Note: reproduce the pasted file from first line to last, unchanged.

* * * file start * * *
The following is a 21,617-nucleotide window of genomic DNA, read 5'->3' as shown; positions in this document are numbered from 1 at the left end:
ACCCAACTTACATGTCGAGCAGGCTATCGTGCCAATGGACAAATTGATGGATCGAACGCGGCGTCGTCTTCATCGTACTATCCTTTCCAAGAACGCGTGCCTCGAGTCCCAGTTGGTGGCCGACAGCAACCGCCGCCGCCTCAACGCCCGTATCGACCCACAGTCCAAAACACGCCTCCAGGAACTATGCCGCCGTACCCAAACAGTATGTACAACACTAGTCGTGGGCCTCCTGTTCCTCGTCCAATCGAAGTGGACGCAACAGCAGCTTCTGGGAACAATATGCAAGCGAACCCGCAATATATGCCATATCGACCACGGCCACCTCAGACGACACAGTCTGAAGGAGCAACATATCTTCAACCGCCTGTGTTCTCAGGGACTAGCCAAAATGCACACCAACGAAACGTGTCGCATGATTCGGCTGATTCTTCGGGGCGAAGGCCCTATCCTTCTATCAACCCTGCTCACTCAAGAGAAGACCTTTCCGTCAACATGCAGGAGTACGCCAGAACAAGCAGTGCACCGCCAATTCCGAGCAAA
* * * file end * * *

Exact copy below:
The following is a 21,617-nucleotide window of genomic DNA, read 5'->3' as shown; positions in this document are numbered from 1 at the left end:
ACCCAACTTACATGTCGAGCAGGCTATCGTGCCAATGGACAAATTGATGGATCGAACGCGGCGTCGTCTTCATCGTACTATCCTTTCCAAGAACGCGTGCCTCGAGTCCCAGTTGGTGGCCGACAGCAACCGCCGCCGCCTCAACGCCCGTATCGACCCACAGTCCAAAACACGCCTCCAGGAACTATGCCGCCGTACCCAAACAGTATGTACAACACTAGTCGTGGGCCTCCTGTTCCTCGTCCAATCGAAGTGGACGCAACAGCAGCTTCTGGGAACAATATGCAAGCGAACCCGCAATATATGCCATATCGACCACGGCCACCTCAGACGACACAGTCTGAAGGAGCAACATATCTTCAACCGCCTGTGTTCTCAGGGACTAGCCAAAATGCACACCAACGAAACGTGTCGCATGATTCGGCTGATTCTTCGGGGCGAAGGCCCTATCCTTCTATCAACCCTGCTCACTCAAGAGAAGACCTTTCCGTCAACATGCAGGAGTACGCCAGAACAAGCAGTGCACCGCCAATTCCGAGCAAA